Canada’s Senate is Nothing but Dead Weight

Although it has little utility, the body nearly failed Canada on the federal Cannabis Act

(@RESLUS)

The “Senate Question” has an answer, but it will surely go unanswered in our lifetimes. Last month’s near failing of the Cannabis Act, however, has reminded us that this institution is a dead weight on our political system.

The Senate is designed to be a chamber of “sober second thought.” Unfortunately, when I was watching CBC on March 22, as time began running out, all I could think about was how I could probably do a better job while I’m high on Purple Kush.

I saw Betty Unger, a Harper-appointed senator, arguing against the bill. Her criticisms weren’t very logical, mostly falling along the lines of since-debunked marijuana stereotypes, calling the substance“very dangerous” and noting that THC is fat-soluble, but not explaining why this was a bad thing. She also attempted to argue that legal producers were going to exploit children financially, even though 18 is going to be the minimum age across the country. This person was never voted into authority, never granted powers through a mandate from the people, and that in itself is troubling.

This recent exercise has shown that, especially with nearly all Conservative senators voting against the advancement of the bill, the Senate is still partisan despite Trudeau’s efforts to make it more neutral.

At the end of that day, enough “independent” senators showed up to vote the bill to its next stage, but for a few hours, the chances of un-elected people getting in the way of government was far too high.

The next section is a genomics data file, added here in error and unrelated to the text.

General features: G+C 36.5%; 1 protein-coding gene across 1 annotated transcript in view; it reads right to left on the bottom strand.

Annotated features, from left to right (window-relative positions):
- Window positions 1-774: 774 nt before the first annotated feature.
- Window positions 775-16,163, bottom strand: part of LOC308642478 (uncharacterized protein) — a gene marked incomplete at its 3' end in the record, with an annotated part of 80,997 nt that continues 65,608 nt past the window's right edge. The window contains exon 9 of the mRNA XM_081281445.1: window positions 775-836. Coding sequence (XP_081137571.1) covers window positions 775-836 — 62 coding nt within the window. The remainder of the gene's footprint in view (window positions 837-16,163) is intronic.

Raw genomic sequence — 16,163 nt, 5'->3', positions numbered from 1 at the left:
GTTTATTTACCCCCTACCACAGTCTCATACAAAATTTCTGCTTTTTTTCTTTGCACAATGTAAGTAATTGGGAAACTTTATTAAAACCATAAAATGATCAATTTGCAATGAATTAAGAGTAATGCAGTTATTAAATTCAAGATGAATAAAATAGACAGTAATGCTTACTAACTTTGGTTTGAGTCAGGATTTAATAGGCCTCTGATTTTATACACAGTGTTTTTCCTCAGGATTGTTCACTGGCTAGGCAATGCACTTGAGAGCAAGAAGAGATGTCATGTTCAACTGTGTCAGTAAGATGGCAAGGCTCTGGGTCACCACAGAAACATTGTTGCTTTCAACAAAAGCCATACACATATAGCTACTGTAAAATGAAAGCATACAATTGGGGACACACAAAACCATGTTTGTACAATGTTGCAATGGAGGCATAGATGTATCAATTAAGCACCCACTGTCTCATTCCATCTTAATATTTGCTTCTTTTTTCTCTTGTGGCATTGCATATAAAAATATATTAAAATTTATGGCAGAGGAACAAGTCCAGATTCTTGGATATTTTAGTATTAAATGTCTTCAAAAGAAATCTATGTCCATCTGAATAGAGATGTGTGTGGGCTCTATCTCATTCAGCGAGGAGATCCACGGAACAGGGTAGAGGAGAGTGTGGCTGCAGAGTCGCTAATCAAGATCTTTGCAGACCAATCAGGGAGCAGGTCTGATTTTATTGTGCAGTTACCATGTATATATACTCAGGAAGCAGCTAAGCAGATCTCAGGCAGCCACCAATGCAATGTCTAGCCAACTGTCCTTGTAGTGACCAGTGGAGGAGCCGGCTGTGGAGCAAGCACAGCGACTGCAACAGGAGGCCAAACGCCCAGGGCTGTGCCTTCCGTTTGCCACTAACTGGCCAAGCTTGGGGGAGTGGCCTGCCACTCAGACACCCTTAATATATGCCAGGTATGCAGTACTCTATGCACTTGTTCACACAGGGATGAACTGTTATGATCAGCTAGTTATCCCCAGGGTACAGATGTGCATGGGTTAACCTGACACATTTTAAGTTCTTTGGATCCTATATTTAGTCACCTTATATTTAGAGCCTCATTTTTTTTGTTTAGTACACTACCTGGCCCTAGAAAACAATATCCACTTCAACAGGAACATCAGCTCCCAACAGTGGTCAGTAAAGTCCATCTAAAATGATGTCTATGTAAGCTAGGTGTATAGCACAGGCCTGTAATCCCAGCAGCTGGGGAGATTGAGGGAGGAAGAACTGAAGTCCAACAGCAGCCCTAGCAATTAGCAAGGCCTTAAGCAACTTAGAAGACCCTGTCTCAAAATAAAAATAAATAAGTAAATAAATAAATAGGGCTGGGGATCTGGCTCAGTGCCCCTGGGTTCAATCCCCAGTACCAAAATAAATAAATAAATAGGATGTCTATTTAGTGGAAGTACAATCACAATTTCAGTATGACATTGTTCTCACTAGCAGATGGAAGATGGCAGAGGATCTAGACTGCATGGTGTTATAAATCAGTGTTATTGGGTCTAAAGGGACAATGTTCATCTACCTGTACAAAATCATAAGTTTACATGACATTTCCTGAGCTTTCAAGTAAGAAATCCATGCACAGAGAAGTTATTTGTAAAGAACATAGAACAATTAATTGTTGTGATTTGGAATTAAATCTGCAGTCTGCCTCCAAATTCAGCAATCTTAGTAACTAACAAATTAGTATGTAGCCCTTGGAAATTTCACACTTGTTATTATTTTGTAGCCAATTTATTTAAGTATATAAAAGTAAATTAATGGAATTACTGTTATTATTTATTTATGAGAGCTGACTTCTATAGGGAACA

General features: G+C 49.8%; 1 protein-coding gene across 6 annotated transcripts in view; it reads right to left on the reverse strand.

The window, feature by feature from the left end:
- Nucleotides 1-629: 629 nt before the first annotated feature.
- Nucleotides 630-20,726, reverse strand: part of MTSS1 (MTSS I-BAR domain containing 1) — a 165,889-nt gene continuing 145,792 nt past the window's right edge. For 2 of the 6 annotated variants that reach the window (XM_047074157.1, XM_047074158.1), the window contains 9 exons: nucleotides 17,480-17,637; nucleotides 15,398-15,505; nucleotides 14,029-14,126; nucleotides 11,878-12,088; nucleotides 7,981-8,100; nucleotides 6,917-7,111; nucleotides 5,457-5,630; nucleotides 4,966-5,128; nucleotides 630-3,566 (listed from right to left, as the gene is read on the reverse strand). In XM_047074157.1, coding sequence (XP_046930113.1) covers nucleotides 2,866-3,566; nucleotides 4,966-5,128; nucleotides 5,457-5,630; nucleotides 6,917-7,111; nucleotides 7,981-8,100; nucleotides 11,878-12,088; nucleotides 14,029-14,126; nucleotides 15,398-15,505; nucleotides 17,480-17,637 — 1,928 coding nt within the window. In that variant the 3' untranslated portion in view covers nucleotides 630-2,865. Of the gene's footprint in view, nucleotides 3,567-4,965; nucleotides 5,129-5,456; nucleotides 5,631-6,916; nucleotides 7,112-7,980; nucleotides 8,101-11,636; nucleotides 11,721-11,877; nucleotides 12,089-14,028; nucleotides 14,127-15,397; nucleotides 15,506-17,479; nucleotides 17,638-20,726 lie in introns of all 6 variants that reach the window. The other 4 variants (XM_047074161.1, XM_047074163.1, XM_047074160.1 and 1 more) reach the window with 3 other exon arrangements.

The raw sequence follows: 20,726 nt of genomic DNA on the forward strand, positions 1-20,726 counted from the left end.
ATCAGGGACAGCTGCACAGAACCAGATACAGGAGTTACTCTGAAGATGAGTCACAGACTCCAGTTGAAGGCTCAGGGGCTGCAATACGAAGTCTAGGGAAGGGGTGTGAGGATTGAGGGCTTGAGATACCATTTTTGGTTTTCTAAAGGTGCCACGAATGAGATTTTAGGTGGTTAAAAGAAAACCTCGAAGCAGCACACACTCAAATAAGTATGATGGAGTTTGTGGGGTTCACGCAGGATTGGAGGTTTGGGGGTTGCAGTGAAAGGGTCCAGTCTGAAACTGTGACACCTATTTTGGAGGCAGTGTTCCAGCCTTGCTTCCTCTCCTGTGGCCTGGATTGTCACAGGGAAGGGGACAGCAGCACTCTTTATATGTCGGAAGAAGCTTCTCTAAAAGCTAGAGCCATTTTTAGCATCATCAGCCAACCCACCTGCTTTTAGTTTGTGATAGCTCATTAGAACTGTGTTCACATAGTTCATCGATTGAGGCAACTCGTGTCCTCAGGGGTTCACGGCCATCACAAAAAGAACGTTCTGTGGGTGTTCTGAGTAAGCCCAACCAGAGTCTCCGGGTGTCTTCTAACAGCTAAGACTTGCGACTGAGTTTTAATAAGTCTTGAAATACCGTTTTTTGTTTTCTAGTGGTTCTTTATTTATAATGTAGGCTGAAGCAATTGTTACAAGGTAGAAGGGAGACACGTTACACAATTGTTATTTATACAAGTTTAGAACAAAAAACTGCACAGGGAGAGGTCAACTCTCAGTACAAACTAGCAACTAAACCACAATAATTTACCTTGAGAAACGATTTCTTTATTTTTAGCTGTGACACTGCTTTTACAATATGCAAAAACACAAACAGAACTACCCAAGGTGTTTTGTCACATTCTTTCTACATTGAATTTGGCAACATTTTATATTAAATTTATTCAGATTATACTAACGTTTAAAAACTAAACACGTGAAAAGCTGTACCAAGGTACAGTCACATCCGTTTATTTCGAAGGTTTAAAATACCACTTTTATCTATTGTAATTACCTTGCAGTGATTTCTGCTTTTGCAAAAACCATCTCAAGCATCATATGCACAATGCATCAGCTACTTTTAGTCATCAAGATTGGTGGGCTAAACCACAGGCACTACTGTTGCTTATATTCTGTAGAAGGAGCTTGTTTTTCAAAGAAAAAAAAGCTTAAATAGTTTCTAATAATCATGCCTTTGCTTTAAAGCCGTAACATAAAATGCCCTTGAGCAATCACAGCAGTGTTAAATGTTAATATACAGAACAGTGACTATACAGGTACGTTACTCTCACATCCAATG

The only things that have kept the Senate from being a bigger issue is the fact that by tradition, legislation has almost never stopped there, and at the very least, an elected person gets to choose who sits in the red chamber.

Harper, like most recent Canadian party leaders, wished to either abolish or reform the Senate. He tried in 2014, and the Supreme Court ruled that no party can make these changes with an act of parliament, but must instead reopen the constitution and get several provinces to agree on the same amendment.

One of his other attempts was in 2006 when the Senate proposed a constitutional amendment to limit terms to eight years, and his party also tabled legislation in the house to get provinces to hold their own elections for senators. Obviously, none of this came to pass.

Trudeau’s attempts are a little different. He started a committee to select new senators to appoint them on their merits, as opposed to party affiliation. He also decreed in 2014 that all Liberal-appointed senators were no longer partisan, though they continue to call themselves “Senate Liberals.” The real test of this change will be in observing the way Trudeau appointees vote, should the Liberals lose government in 2019.

But any real change to this institution will be a massive undertaking. Abolishment would require all provinces and both chambers to agree, whereas reform items like term limits and electoral legitimacy would “only” require 7 provinces representing 50 per cent of the population.

There are only two viable ways to deal with the Senate, and most political parties agree with this regardless of ideology: abolish the whole thing, reform it to make it more legitimate electorally, or find a way to make it non-partisan.

In the meantime, we’re stuck with this silly chamber, and as long as they don’t defy the people of Canada, or keep me from smoking weed, they’ll simply remain dead weight.

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